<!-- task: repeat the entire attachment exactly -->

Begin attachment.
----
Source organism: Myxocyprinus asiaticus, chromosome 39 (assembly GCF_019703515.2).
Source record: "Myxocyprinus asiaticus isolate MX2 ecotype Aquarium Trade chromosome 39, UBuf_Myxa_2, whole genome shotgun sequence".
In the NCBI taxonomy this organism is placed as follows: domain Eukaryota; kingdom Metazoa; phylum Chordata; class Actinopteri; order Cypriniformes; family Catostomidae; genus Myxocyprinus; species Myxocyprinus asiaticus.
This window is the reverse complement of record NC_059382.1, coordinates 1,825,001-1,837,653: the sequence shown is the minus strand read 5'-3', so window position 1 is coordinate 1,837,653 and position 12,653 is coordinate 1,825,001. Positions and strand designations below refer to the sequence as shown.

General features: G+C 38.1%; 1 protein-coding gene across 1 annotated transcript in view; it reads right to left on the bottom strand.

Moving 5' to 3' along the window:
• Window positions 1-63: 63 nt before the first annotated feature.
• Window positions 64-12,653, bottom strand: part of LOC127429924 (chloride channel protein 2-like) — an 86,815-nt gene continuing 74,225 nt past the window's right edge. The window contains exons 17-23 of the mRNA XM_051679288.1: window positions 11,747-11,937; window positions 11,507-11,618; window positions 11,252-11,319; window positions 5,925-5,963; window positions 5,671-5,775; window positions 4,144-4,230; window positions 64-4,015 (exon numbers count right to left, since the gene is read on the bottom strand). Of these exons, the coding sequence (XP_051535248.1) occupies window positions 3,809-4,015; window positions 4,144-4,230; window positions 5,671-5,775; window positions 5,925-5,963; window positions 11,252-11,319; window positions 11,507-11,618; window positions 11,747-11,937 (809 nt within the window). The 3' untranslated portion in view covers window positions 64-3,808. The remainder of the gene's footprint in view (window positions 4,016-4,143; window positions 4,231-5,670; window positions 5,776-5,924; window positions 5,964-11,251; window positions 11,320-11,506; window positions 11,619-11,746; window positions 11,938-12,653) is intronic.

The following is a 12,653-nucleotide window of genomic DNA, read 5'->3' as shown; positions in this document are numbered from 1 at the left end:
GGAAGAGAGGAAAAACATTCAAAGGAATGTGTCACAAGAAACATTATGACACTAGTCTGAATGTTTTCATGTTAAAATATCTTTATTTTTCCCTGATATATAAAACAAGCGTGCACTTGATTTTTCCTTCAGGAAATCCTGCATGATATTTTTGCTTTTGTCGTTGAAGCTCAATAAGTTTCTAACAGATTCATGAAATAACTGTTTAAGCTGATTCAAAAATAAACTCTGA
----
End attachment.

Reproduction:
Source organism: Myxocyprinus asiaticus, chromosome 39 (assembly GCF_019703515.2).
Source record: "Myxocyprinus asiaticus isolate MX2 ecotype Aquarium Trade chromosome 39, UBuf_Myxa_2, whole genome shotgun sequence".
In the NCBI taxonomy this organism is placed as follows: domain Eukaryota; kingdom Metazoa; phylum Chordata; class Actinopteri; order Cypriniformes; family Catostomidae; genus Myxocyprinus; species Myxocyprinus asiaticus.
This window is the reverse complement of record NC_059382.1, coordinates 1,825,001-1,837,653: the sequence shown is the minus strand read 5'-3', so window position 1 is coordinate 1,837,653 and position 12,653 is coordinate 1,825,001. Positions and strand designations below refer to the sequence as shown.

General features: G+C 38.1%; 1 protein-coding gene across 1 annotated transcript in view; it reads right to left on the bottom strand.

Moving 5' to 3' along the window:
• Window positions 1-63: 63 nt before the first annotated feature.
• Window positions 64-12,653, bottom strand: part of LOC127429924 (chloride channel protein 2-like) — an 86,815-nt gene continuing 74,225 nt past the window's right edge. The window contains exons 17-23 of the mRNA XM_051679288.1: window positions 11,747-11,937; window positions 11,507-11,618; window positions 11,252-11,319; window positions 5,925-5,963; window positions 5,671-5,775; window positions 4,144-4,230; window positions 64-4,015 (exon numbers count right to left, since the gene is read on the bottom strand). Of these exons, the coding sequence (XP_051535248.1) occupies window positions 3,809-4,015; window positions 4,144-4,230; window positions 5,671-5,775; window positions 5,925-5,963; window positions 11,252-11,319; window positions 11,507-11,618; window positions 11,747-11,937 (809 nt within the window). The 3' untranslated portion in view covers window positions 64-3,808. The remainder of the gene's footprint in view (window positions 4,016-4,143; window positions 4,231-5,670; window positions 5,776-5,924; window positions 5,964-11,251; window positions 11,320-11,506; window positions 11,619-11,746; window positions 11,938-12,653) is intronic.

The following is a 12,653-nucleotide window of genomic DNA, read 5'->3' as shown; positions in this document are numbered from 1 at the left end:
GGAAGAGAGGAAAAACATTCAAAGGAATGTGTCACAAGAAACATTATGACACTAGTCTGAATGTTTTCATGTTAAAATATCTTTATTTTTCCCTGATATATAAAACAAGCGTGCACTTGATTTTTCCTTCAGGAAATCCTGCATGATATTTTTGCTTTTGTCGTTGAAGCTCAATAAGTTTCTAACAGATTCATGAAATAACTGTTTAAGCTGATTCAAAAATAAACTCTGA